US to announce new drilling moratorium soon
New Orleans, July 10, 2010
The Obama administration promised on Friday it would announce a new deepwater oil drilling moratorium shortly, and a US company became the first to pull a rig out of the Gulf of Mexico because of uncertainty surrounding the ban.
Diamond Offshore Drilling said it was moving its Ocean Endeavor rig to Egypt from the Gulf, where deepwater drilling has been halted because of the 81-day-old BP oil spill.
The US official overseeing the spill cleanup said it could be contained -- but not plugged -- by Sunday or Monday, when a new cap is installed on top of the well.
'When we have the cap on, and it's sealed and we know that we've got a seal, yes' (it will be contained), retired Coast Guard Admiral Thad Allen said at a news conference. He said the well will not be killed until a relief well is finished. The target for that is mid-August.
Hoping to capitalize on an expected stretch of good weather at the spill site, Washington is pressing BP to switch now to the bigger, more storm-proof containment cap at the sea floor that would capture up to 80,000 barrels (3,360,000 gallons/12,700,00 litres) of oil a day, versus 25,000 barrels currently.
However, BP must remove the existing cap, which will lead to an unrestrained gush of thousands of barrels of oil per day into the Gulf until a new one is in place. But Allen said the new cap could be installed by late Sunday or early Monday.
A federal court in New Orleans on Thursday refused to reinstate the six-month ban on drilling below 500 feet (152.5 metres) that the Obama administration imposed after BP's Macondo undersea well blew out on April 20.
But uncertainty over the situation -- and the administration's plans to impose a new moratorium while it investigates the causes of the explosion that triggered the well blowout -- are keeping the drilling rigs shut.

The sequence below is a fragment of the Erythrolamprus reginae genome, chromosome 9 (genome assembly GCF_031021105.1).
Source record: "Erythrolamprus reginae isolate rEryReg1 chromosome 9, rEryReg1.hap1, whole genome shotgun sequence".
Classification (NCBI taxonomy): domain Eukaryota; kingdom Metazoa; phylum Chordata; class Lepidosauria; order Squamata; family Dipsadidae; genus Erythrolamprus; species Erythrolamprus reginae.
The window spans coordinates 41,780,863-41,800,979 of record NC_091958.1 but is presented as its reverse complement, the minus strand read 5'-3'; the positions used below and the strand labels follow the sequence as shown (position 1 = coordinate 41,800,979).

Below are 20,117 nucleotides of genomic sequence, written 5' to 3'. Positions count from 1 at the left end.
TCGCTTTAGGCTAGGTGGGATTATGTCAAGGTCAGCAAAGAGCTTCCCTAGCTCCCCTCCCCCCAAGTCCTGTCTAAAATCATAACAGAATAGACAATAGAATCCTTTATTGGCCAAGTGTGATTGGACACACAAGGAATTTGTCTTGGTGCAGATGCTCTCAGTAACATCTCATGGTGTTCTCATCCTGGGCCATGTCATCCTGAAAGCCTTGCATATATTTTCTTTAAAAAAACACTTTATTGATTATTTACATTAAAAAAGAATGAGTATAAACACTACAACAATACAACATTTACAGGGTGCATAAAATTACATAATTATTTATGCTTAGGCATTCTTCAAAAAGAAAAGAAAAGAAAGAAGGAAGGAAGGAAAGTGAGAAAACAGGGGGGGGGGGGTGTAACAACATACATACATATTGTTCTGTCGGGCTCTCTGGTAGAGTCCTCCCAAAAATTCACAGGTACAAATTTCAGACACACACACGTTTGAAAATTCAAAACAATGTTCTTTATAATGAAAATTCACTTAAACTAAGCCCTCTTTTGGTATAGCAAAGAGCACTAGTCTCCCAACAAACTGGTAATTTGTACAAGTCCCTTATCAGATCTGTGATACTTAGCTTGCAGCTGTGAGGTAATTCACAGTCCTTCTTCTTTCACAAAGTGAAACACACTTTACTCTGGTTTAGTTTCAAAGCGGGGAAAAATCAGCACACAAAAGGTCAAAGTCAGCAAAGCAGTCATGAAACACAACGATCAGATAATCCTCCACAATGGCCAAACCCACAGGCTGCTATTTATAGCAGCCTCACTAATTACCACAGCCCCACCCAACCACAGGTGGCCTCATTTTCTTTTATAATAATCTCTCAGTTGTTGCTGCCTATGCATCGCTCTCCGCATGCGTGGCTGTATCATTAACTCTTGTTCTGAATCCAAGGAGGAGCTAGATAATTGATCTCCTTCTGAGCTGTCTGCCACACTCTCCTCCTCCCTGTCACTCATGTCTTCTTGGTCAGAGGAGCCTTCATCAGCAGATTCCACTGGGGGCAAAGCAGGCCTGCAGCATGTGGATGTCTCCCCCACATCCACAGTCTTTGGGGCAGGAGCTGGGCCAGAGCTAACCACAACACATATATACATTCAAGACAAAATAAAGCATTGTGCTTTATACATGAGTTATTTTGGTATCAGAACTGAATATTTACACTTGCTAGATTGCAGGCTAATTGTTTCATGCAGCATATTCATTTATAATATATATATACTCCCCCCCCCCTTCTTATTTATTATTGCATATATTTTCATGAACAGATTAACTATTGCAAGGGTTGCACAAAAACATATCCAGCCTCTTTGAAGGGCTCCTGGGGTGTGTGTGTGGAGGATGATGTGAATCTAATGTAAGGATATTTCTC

'In the next several days we'll be making an announcement about keeping the moratorium in place,' Interior Secretary Ken Salazar said during a visit to California.
'It will be a new moratorium,' he said.
The 5th US Circuit Court of Appeals panel ruled against the administration's request to stay a lower court decision lifting the ban, saying the government failed to show how it would be irreparably harmed if it were not granted.
The administration said it did not consider the ruling a major setback because it lets Interior apply to stop a project if an operator attempts to start deepwater drilling in the Gulf.
'Our view on the moratorium is that it was right when it was issued and it's right today,' Salazar said.
Companies view the ban as too broad and an unwarranted intrusion into their business that cuts into profits and costs jobs as rigs are idled or, like Diamond's, moved.
The drilling industry and some US lawmakers have been warning that the policy could lead to an exodus of rigs, and with them thousands of jobs.
Environmental and political toll
The flow of oil from the blown-out well is killing birds, sea turtles and dolphins, imperiling multibillion-dollar fishing and tourist industries, and soiling the shores of all five US Gulf Coast states.
The disaster has taken its place firmly atop President Barack Obama's domestic agenda, and complicated the US relationship with close ally Britain, while subjecting Obama to fierce criticism that his handling of the disaster has been too slow and too easy on the British oil giant.
The massive environmental disaster has also sapped the administration's energy as it grapples with high unemployment and tries to pass major legislation like financial regulatory reform months before elections in November in which Obama's Democrats could lose their majorities in Congress.
Thursday's court ruling pushed shares of Transocean Ltd, the world's largest offshore drilling contractor, up more than 5 per cent on the Zurich exchange on Friday. They had lost almost half their value since April.
Transocean owns the BP-leased rig that exploded.
BP, which has seen its share price plummet by about half during the crisis, closed fractionally higher, after rallying to gain about 25 per cent from a low over the past two weeks.
Investors have been cheered by reports that BP is seeking new investors and optimism that the worst of the spill might be over, amid talk the relief well was ahead of schedule.
Shares in Diamond and fellow drilling company Hornbeck Offshore Services Inc were down. – Reuters